Seeliger kindergarten teachers say large class sizes not fair to children
October 25, 2005
Kindergarten teachers Lorie Schaefer and Sydney Hannon are extremely busy this time of year.
With morning and afternoon classes replete with the largest kindergarten enrollment in the Carson City School District, the women have about 55 report cards and parent-teacher conferences for which to prepare.
But what worries them is not their heavy workload, which they must work evenings and weekends to handle.
Nor is it the perceived inequity with other kindergarten teachers in the district; Empire Elementary School has 17 students per kindergarten teacher, by comparison.
What worries them is that their students are being short-changed.
“My feeling is, it’s not fair to the kids,” said Hannon. “It’s hard to do the reading you want to do and give the kids the education they deserve with that many kids. It’s not that we can’t handle it. It’s not fair to the kids.”
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Hannon has 27 students in her morning class and 28 in the afternoon. Schaefer has 27 students in the morning and 29 in the afternoon. Between them, they average 27.3 students to one teacher.
“I’m frustrated for the kids because it can’t be as happy and as good and as nurturing as it should be when there’s that many kids,” said Schaefer.
They both have aides, but so do all kindergarten teachers. Additionally, they say they have problems with too little space.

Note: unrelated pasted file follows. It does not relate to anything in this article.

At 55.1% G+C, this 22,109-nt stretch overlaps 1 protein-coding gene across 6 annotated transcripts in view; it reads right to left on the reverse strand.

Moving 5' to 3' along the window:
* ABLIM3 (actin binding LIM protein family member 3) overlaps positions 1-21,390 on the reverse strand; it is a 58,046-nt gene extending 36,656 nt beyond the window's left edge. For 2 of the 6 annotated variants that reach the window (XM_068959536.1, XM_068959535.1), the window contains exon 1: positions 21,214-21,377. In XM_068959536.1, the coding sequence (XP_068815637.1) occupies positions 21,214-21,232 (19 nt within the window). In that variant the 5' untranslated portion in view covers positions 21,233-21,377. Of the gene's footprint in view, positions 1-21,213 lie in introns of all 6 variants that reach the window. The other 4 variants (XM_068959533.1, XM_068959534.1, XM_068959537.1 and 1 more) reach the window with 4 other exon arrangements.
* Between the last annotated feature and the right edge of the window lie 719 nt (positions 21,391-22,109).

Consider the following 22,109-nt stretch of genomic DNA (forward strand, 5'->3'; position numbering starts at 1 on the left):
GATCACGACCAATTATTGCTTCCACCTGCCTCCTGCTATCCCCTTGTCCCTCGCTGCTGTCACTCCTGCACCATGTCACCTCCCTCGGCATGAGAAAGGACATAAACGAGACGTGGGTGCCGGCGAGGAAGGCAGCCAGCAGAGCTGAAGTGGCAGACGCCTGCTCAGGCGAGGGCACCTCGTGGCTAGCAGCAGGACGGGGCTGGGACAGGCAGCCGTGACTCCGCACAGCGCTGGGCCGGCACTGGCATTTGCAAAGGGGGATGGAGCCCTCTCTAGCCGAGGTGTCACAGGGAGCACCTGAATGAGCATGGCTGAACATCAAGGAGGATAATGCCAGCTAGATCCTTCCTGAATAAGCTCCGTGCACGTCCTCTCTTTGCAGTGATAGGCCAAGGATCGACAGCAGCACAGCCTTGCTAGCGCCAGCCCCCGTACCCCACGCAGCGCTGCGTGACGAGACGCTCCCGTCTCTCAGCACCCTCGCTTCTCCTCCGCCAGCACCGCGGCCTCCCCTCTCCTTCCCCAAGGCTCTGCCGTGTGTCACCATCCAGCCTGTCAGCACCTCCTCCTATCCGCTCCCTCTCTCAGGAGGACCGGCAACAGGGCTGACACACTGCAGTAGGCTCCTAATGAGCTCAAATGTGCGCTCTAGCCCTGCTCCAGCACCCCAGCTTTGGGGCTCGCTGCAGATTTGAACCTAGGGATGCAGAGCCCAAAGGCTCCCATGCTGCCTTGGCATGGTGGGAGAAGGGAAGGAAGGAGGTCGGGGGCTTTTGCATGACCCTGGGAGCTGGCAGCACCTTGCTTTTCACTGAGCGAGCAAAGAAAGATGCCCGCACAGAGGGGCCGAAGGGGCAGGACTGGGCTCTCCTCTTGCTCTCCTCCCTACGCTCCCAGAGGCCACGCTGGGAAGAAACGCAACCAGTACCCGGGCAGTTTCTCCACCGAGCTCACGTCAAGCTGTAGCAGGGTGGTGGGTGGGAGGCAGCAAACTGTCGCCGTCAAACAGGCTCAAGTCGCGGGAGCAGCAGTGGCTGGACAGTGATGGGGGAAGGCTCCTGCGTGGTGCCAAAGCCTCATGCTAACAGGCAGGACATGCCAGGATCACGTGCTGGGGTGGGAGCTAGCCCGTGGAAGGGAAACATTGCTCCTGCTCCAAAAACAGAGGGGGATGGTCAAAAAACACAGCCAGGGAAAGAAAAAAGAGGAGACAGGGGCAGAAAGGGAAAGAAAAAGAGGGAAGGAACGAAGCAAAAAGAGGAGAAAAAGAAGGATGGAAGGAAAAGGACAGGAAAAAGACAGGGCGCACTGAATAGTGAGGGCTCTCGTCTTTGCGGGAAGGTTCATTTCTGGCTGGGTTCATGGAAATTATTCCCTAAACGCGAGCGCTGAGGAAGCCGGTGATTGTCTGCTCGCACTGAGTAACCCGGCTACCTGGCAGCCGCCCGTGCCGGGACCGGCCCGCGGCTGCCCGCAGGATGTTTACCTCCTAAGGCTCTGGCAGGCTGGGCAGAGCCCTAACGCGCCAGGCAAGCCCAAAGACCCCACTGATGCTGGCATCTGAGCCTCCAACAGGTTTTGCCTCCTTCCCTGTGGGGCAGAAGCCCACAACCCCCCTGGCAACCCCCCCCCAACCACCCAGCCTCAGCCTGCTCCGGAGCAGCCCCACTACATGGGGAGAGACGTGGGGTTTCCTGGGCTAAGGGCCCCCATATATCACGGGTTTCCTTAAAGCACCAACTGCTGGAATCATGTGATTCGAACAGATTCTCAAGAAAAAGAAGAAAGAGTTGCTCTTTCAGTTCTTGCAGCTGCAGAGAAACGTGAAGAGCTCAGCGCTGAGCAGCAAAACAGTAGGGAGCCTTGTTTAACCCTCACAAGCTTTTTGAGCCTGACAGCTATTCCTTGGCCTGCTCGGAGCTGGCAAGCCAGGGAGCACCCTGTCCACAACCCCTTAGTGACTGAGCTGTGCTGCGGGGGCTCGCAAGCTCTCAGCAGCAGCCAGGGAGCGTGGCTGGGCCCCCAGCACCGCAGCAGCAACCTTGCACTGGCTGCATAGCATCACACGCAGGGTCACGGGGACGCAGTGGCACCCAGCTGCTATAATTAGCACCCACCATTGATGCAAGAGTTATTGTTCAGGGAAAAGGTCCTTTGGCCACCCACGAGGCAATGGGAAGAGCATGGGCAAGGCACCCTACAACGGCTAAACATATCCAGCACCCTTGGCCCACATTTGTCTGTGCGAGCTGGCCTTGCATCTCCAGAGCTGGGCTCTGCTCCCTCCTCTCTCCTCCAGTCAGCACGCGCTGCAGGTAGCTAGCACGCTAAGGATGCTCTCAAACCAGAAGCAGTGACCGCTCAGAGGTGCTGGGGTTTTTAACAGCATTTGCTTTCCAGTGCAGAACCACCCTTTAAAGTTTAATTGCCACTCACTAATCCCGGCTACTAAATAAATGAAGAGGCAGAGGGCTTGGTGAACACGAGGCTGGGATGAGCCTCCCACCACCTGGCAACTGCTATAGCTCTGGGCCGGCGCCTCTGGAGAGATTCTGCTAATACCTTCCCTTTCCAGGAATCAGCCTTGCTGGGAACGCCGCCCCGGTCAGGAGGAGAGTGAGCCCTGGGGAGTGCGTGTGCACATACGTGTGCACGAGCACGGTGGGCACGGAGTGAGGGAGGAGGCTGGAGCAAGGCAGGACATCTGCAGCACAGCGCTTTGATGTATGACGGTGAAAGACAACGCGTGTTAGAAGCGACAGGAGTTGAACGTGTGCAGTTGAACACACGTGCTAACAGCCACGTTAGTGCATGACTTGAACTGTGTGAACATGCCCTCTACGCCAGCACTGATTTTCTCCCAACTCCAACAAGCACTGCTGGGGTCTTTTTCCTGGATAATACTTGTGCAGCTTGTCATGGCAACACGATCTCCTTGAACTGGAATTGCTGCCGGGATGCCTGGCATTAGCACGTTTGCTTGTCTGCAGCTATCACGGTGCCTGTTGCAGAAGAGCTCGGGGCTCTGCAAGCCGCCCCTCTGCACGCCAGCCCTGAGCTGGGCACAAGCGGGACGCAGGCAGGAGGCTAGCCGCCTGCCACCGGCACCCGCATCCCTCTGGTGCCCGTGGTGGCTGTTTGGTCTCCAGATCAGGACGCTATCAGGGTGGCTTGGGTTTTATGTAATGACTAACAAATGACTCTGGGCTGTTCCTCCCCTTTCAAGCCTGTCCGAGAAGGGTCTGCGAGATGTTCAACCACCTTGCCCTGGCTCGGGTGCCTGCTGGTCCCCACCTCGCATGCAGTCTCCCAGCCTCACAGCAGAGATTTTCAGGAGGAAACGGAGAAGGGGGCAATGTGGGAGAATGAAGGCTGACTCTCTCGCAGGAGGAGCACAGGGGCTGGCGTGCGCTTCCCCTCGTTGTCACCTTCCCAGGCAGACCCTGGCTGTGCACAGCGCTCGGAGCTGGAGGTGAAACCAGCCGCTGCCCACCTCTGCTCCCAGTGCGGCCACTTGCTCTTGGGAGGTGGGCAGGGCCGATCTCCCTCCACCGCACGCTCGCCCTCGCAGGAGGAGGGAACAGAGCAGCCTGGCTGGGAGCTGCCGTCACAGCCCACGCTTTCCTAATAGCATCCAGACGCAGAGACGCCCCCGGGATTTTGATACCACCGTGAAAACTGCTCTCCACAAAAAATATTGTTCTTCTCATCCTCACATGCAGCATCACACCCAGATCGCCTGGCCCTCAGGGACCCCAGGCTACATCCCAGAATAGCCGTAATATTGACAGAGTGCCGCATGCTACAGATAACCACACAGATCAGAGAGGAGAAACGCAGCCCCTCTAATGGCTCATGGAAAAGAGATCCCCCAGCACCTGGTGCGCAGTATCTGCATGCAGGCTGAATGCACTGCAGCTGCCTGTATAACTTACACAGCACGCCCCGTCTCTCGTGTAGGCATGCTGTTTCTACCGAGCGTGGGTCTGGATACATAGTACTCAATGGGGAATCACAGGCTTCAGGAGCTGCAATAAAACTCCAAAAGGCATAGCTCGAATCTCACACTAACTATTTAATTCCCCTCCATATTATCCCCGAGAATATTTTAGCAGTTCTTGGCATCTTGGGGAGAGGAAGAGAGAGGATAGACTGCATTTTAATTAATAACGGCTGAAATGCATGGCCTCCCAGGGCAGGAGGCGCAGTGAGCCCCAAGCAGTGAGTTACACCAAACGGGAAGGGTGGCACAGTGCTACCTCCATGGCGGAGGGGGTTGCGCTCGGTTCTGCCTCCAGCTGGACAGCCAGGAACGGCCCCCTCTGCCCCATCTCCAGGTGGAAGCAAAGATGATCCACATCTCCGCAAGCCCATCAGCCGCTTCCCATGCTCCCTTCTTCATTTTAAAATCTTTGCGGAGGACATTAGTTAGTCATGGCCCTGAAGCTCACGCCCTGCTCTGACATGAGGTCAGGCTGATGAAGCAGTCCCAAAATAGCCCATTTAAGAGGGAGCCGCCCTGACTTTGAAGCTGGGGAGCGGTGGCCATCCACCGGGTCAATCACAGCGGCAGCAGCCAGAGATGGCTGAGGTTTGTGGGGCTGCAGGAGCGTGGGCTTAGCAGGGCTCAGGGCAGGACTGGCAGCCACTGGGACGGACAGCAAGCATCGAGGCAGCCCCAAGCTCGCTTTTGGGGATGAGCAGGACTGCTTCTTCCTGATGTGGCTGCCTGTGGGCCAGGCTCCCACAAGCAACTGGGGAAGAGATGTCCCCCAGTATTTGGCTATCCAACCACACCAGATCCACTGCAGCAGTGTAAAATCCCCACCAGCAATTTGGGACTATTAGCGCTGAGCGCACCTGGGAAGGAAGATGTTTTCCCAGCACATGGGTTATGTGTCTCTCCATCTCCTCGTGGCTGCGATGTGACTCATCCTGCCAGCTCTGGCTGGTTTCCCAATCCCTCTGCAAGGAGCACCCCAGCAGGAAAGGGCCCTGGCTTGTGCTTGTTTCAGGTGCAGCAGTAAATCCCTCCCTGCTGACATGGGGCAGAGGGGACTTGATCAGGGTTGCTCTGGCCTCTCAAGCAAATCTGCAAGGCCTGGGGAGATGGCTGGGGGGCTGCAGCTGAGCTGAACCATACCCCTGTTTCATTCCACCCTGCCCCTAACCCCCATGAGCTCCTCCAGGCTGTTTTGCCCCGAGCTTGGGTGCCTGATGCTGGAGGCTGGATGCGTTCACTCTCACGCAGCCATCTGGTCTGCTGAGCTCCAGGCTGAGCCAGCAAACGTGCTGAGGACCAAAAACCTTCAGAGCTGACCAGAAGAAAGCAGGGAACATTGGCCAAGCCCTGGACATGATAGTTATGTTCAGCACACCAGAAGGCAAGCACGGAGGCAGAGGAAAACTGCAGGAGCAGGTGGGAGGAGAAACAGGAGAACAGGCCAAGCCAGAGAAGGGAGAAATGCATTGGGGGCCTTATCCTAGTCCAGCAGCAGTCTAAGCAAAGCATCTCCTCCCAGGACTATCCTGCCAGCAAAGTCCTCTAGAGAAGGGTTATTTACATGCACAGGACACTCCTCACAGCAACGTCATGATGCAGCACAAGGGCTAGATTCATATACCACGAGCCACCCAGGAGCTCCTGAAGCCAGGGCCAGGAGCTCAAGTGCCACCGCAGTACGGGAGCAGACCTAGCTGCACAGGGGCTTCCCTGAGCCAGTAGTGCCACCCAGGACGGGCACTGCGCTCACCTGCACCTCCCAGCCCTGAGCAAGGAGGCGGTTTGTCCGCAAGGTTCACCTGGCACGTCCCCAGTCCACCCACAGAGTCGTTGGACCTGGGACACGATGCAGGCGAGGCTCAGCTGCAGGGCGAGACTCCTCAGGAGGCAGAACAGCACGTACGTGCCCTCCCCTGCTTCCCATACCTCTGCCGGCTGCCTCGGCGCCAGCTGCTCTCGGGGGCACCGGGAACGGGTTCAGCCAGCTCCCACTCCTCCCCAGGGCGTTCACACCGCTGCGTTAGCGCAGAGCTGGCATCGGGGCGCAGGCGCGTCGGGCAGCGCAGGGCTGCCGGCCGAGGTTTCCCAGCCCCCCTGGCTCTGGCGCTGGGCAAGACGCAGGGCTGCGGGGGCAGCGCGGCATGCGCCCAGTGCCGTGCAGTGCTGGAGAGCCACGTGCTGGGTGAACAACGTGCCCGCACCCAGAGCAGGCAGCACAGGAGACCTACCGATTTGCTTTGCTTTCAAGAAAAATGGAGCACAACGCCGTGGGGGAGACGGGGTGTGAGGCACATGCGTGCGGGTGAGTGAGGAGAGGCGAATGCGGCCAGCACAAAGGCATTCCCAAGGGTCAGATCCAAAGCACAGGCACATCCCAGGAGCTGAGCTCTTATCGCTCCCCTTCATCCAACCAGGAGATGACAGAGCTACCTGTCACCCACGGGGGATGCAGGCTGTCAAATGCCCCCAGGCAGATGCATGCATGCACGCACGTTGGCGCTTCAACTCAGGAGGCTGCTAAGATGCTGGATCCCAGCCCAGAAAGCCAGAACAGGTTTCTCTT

“It’s hard to exercise in class,” Schaefer said. “It’s hard to give students the gross-motor skills experience they need. They have to get up and wiggle, but they bump into furniture.”
According to data provided at Tuesday’s school board meeting by Mike Watty, associate superintendent for education services for the district, the average student-to-teacher ratio in kindergarten is 21:1.
Bordewich-Bray averages 24.8:1, followed by Fritsch at 23:1, Fremont at 19.5:1 and Mark Twain at 17.8:1.
Over the years, the Legislature has aimed its class-size reduction funding at districts with kindergarten through third grade classes with 15:1 ratios. But the reality, according to Doug Thunder, deputy superintendent for administration and fiscal services for the state department of education, is a little different.
Districts will receive class-size-reduction funding based on 16:1 ratios in first and second grade and 19:1 ratios in third grade, he said, with little money coming in for kindergarten at all.
“It’s very minimal, the funding that is provided for kindergarten teachers,” said Thunder.
Districts not meeting those requirements can fill out a waiver as a matter of explanation and still receive funding. Over the years, Carson City has received approximately 45.4 percent of its early elementary salaries and benefits for teachers through class-size-reduction funding.
n Contact reporter Maggie O’Neill at email@example.com or 881-1219.